Remembering Kenneth Anger, the Greatest Underground Filmmaker Who Ever Lived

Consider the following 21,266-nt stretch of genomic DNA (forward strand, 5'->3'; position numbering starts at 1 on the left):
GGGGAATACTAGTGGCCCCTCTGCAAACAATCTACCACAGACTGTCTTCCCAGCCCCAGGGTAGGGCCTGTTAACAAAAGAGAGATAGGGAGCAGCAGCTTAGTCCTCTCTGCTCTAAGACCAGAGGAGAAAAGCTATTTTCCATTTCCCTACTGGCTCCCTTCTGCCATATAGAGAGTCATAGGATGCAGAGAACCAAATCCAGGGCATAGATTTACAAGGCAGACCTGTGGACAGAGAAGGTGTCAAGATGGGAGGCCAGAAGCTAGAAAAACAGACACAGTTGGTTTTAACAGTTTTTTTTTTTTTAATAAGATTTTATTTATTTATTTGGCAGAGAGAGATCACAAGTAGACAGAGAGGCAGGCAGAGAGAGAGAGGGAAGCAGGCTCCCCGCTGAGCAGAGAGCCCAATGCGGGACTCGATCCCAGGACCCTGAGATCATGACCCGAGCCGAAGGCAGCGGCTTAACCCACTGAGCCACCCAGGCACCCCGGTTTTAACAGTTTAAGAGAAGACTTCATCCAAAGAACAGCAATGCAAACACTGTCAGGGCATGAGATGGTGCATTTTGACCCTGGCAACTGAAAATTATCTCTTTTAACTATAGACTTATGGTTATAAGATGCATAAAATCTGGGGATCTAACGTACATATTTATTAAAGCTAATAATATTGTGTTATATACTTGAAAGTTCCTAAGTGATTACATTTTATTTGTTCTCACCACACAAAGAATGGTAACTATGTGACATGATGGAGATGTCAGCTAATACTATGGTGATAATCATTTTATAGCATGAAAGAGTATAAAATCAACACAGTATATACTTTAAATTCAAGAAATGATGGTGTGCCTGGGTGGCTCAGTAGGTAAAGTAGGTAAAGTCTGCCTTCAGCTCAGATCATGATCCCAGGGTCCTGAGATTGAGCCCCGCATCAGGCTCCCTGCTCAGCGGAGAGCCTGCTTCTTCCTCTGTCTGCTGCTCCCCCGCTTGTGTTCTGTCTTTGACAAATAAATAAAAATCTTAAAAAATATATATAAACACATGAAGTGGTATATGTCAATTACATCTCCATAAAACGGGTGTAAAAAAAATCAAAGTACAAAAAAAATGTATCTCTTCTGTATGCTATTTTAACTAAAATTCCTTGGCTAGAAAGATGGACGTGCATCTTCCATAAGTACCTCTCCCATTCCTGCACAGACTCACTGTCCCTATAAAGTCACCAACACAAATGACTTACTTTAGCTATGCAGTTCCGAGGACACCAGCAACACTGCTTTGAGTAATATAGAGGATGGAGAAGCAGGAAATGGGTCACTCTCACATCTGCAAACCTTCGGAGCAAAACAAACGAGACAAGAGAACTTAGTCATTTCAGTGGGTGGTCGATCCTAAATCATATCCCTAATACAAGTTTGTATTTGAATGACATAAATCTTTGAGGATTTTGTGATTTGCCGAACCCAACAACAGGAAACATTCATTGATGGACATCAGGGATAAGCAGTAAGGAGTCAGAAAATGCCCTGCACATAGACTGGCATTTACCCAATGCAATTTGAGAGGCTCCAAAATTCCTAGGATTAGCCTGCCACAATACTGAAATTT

Owen Gleiberman Chief Film Critic Most artists, if they’re lucky, invent one thing. But Kenneth Anger, who was a filmmaker, an author, a debauched aristocratic scenester and, to the day of his death at 96 (he reportedly died May 11, though it wasn’t made public until May 24), a figure of puckish mystery, invented several things, each of them epic. In “Fireworks,” his transcendent 14-minute avant-garde film of 1947, Anger invented the very consciousness and imagery of gay liberation — not the desire to be liberated (which was buried in the hearts of gay people everywhere), but the rapturous visual reverie of what that liberation might look like, what it would feel like, why it seemed so forbidden, and why it needed to be. In “Scorpio Rising,” his homoerotic demon-biker/Top-40-orgy blast from the underground, Anger invented MTV, invented what Martin Scorsese did in “Mean Streets” and David Lynch did in “Blue Velvet,” invented a way to express how music and reality talk to each other.